Back in 2012 and 2013 I played a lot of DOTA with the gang. Great game, but man the last hit farming click click click click click click click click click click click click click click click click click click click click before you get to the good stuff was just super annoying. Eventually the clicking started to bother my shoulder area something fierce and I threw in the towel on the game. No doubt, this is almost a better game than the game that spawned it (Warcraft 3), note I said ALMOST.
Anyway, if you have the patience, you might see yourself in the following. I was not a good video creator at this time with sound levels, etc, but stuff for the archives. Though I uploaded all of these to youtube, I was too embarrassed to actually share them.
Last weekend was a LAN weekend. Man it’s been awhile, some suspect a decade or more. We did it up in the basement of scooter’s abode and it was gibbing madness. Some of these games I hadn’t played in a looooong time so here’s a run down of my feels here in 2017.
We played a mess of FPS games, originally thinking we would run the gauntlet of Doom all the way to new Doom. We almost did, but there were games we skipped (and one we shoulda skipped!).
Always a great time, but not great when you have more than four players as the monsters aren’t fun to play as. Interesting? Yes, but you end up looking at the respawn screen a lot more than if you are one of the survivors.
We gave this a try at the LAN and got pretty confused by the maps and environment. This is one that is likely better not at a LAN and just in normal internet play.
While unbalanced weapon-wise Quake is an amazing death match game STILL in 2017. We used the RUNE mod which has runes lying around that you can pick up that give you X2 damage, damage resistance, rapid fire (not my favorite) and regeneration. I would argue that Quake still has some of the best Death match maps ever made.
We tried to get BRUTAL DOOM up and running and it desynched constantly. While we didn’t deathmatch this, it was fun for the hour or so we were able to actually play. Brutal DOOM is something to check out for sure.
The penultimate death-match FPS. While many have tried, nothing has come close to how good this game is for straight up death match. With the weapon balance that Quake lacks and some really awesome DM levels, I think we played this the most out of any of the FPS games over the weekend. It just shows that it’s not the graphics that make a good DM game at all.
I didn’t get on this, but people said it was a good time. We played this because we could not get Battlefield Bad Company 2 working for everyone, which was too bad.
Playing Quake, Quake 3, UT3 and OG Doom just before trying newDoom showed how awful the death match for the New Doom really is. Great single player, amazing graphics still makes newDoom a fantastic game, but don’t bother at all with the death match. It feels like you are inside a robot suit slowly moving and turning around. It’s not even worth trying out to see how bad it is.
I got a single round of Vehicle CTF with maurice!Bastard and it was great. While UT3 is not a very good Death match game compared to nearly all other games (it’s still better than NewDoom), I’ve always found it’s Vehicle CTF to be absolutely superb. Totally insane vehicles, very fast movement speed across large maps and the whole bevy of weapons that UT brings to the table makes me wish I had the chance to play this more.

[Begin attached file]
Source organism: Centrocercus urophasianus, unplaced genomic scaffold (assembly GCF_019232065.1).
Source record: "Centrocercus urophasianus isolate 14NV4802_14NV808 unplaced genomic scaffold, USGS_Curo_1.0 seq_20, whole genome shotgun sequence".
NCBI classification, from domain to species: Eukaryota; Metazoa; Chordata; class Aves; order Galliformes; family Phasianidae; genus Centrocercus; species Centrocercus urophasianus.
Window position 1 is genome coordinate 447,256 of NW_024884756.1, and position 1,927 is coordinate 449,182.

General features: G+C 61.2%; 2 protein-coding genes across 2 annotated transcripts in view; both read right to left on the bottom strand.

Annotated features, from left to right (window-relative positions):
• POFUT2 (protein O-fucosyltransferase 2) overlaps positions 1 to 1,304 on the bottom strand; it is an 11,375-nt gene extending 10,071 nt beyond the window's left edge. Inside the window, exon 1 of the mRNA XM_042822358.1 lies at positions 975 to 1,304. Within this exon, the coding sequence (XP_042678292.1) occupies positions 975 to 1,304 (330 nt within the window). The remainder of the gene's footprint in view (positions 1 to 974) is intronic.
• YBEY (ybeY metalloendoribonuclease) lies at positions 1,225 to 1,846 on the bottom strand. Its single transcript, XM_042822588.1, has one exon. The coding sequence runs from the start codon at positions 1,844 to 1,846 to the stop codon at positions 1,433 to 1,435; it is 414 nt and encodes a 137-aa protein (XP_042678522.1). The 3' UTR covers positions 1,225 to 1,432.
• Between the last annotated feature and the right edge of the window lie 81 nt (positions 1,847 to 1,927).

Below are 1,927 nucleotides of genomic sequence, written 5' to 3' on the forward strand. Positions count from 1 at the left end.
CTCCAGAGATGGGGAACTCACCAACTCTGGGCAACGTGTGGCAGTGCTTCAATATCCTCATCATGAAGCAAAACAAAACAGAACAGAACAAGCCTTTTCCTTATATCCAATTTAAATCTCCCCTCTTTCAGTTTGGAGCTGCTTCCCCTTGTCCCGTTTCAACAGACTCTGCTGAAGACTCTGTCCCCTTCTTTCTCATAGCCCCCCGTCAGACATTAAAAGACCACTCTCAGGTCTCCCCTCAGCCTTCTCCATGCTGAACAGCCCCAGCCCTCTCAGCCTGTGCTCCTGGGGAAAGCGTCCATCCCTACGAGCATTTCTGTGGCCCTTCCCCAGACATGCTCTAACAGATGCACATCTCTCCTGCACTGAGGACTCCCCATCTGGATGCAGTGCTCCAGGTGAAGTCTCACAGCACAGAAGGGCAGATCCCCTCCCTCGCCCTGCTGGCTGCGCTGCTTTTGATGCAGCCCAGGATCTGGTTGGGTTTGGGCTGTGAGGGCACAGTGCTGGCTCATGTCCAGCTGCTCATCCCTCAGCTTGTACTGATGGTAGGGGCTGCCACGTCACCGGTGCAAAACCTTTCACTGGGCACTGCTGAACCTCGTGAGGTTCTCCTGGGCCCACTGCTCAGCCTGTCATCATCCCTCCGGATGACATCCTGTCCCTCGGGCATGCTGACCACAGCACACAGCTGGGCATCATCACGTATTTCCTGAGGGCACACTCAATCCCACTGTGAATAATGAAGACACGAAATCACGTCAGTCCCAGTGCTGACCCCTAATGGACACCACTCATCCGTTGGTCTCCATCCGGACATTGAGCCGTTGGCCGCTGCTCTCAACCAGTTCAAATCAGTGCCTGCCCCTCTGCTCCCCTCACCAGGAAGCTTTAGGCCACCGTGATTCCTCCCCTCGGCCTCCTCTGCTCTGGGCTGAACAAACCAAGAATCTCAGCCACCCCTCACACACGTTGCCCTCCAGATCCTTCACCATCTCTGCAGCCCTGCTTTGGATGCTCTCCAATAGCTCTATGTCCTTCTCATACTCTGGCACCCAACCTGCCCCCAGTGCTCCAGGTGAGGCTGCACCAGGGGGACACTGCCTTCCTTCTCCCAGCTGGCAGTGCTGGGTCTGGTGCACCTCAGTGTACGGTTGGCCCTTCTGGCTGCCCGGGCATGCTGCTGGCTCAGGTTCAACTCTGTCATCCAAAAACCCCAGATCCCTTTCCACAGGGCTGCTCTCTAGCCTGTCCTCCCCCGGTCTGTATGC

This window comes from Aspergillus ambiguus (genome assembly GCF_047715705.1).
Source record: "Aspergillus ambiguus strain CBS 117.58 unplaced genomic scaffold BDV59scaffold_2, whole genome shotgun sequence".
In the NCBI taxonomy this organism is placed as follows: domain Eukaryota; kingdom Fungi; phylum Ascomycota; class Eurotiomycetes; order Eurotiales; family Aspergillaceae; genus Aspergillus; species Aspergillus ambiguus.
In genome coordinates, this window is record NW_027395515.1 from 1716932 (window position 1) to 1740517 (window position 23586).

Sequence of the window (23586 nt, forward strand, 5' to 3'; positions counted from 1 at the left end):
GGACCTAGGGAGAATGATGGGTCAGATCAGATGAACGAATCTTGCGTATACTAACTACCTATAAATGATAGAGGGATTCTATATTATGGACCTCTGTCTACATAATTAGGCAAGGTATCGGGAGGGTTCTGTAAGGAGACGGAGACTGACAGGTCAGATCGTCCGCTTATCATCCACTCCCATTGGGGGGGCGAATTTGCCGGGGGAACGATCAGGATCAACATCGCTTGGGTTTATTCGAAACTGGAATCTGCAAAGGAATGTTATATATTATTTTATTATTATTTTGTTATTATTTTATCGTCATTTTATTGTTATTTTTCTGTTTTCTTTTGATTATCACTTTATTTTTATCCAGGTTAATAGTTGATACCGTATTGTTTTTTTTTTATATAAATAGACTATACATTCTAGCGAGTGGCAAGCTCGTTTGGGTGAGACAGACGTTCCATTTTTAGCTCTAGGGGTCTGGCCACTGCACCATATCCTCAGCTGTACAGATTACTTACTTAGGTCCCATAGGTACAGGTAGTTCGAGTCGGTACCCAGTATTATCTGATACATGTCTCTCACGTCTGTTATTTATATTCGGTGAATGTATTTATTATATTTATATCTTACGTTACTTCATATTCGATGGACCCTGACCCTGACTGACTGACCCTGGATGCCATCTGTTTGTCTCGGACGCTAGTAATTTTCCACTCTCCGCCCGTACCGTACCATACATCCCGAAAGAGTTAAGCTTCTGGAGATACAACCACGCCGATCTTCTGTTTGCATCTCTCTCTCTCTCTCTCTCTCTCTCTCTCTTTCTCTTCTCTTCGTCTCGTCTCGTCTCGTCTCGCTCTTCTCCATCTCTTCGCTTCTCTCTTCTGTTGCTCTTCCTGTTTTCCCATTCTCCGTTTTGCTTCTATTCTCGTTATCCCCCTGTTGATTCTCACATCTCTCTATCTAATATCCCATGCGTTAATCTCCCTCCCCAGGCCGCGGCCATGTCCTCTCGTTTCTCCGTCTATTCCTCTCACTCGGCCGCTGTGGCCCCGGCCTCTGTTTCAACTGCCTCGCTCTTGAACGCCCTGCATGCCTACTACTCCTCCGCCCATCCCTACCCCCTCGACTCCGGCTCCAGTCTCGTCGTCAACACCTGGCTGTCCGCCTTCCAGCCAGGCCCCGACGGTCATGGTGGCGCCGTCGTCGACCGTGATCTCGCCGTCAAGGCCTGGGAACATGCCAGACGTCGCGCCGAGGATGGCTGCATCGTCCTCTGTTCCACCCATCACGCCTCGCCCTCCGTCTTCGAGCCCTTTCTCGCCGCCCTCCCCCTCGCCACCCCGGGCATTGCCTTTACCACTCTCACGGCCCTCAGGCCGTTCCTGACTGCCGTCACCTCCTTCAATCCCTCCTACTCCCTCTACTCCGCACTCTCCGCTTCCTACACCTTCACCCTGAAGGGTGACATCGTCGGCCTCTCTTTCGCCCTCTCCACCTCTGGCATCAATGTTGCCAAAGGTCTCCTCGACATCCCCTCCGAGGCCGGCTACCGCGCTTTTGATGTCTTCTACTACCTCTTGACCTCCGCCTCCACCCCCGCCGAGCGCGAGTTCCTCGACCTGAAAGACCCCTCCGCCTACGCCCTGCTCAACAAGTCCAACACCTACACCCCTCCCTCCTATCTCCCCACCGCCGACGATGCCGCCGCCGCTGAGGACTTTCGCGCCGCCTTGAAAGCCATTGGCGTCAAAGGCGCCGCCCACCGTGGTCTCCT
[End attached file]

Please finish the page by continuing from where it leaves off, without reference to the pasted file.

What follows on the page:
We played three RTS games and all three were enjoyed, though one for very different reasons for the other two.
This is on the cusp of being a good game, and certainly it’s fun for a bit. However there is just so much going on and you are spread out over so many areas (planets and strategic layers) with your units and buildings that it makes it an unmanageable mess. We got in a few games of this vs the bots and after winning easily on normal, we tried it on hard and it was comedy. The bots ended up nuking our commanders on a planet we had total control over. Overall, fun but the game devolves into ALL orbital combat after awhile. There’s minutia and counters here, but it is all just a unit-flood steamroll of some sort in the end.
The best RTS had to get busted out. We played coop again vs the bots and I forget that this has a very steep learning curve to it with the heroes and creeping and total disregard for the base-defense that other RTS games rely on. I also forgot nearly everything I had known about the game and played terribly, but still, really fun game– especially the battles.
People begged to bust this out and..was a total joke. We jumped into the game with 5 players and two of the commanders were D-cannon’ed within the first minute. RTS games have come a long, long way. While Starcraft, due to updates, stands the test of time with it’s controls and UI, Total Annihilation does not at all. As compelling as it was in the 90’s it just is not any more. Frankly if you want the TA feels, Supreme Commander is the way to go these days.
We got in some Torchlight 2 both Hardcore Elite and non-Hardcore Veteran. While the chance of permadeath is fun, the MASS hitpoints the enemies have in Elite multiplayer makes it slower than I really like in my TL2 madness.